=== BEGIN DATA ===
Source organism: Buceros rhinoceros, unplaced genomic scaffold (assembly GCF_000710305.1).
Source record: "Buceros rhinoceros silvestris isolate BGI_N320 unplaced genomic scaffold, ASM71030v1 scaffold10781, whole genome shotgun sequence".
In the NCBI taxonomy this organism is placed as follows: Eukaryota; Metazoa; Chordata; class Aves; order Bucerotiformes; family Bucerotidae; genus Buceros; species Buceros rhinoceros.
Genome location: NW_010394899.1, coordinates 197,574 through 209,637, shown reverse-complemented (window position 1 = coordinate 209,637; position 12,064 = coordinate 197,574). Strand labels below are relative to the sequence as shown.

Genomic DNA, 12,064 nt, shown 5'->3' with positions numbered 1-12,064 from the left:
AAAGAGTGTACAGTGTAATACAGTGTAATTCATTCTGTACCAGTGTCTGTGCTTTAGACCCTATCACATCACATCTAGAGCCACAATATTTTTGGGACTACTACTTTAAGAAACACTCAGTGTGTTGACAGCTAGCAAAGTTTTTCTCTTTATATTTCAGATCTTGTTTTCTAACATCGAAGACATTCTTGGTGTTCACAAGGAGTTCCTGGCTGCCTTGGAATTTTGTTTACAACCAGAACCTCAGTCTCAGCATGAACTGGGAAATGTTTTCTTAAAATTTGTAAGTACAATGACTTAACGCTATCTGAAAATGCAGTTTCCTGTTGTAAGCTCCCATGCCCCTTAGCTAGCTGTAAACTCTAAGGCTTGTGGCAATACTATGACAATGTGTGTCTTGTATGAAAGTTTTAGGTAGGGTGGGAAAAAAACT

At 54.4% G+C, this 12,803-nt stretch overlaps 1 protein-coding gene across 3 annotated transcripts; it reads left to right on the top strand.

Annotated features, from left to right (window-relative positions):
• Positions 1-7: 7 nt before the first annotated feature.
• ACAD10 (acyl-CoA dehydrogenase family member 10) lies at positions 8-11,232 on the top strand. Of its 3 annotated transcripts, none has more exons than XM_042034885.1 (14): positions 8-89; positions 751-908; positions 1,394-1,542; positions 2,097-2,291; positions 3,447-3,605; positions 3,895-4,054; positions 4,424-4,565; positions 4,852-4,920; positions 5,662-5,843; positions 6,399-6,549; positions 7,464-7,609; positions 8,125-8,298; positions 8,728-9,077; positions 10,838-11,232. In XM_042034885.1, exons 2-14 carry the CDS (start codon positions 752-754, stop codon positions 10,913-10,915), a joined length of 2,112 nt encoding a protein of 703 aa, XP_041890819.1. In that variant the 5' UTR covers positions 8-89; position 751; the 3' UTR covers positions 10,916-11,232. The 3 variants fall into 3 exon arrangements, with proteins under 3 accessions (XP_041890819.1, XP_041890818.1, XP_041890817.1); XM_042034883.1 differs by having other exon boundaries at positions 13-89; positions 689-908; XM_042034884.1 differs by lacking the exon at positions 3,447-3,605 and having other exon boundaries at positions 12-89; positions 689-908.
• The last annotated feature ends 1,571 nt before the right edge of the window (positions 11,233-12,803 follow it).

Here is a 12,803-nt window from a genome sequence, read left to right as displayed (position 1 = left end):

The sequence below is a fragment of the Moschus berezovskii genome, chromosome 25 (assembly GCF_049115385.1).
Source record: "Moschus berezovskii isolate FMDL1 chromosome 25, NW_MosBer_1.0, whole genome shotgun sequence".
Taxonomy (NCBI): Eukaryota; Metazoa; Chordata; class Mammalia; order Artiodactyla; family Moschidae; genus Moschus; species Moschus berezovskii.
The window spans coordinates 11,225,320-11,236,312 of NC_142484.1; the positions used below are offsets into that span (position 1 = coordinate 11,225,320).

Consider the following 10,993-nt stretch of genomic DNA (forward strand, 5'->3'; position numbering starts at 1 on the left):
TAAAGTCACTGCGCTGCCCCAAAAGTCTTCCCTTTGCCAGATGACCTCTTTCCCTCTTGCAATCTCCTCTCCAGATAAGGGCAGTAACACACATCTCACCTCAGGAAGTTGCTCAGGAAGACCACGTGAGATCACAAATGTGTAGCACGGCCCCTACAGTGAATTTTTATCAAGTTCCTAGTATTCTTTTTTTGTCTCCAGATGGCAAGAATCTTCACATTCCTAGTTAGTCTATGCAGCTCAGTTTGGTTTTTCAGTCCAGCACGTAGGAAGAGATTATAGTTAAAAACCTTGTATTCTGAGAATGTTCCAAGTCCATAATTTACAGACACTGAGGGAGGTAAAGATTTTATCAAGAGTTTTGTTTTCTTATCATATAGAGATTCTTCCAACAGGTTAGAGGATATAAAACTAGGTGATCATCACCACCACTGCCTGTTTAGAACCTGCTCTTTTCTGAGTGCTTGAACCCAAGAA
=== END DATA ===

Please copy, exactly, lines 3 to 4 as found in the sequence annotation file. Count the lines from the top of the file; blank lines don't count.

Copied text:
In the NCBI taxonomy this organism is placed as follows: Eukaryota; Metazoa; Chordata; class Aves; order Bucerotiformes; family Bucerotidae; genus Buceros; species Buceros rhinoceros.
Genome location: NW_010394899.1, coordinates 197,574 through 209,637, shown reverse-complemented (window position 1 = coordinate 209,637; position 12,064 = coordinate 197,574). Strand labels below are relative to the sequence as shown.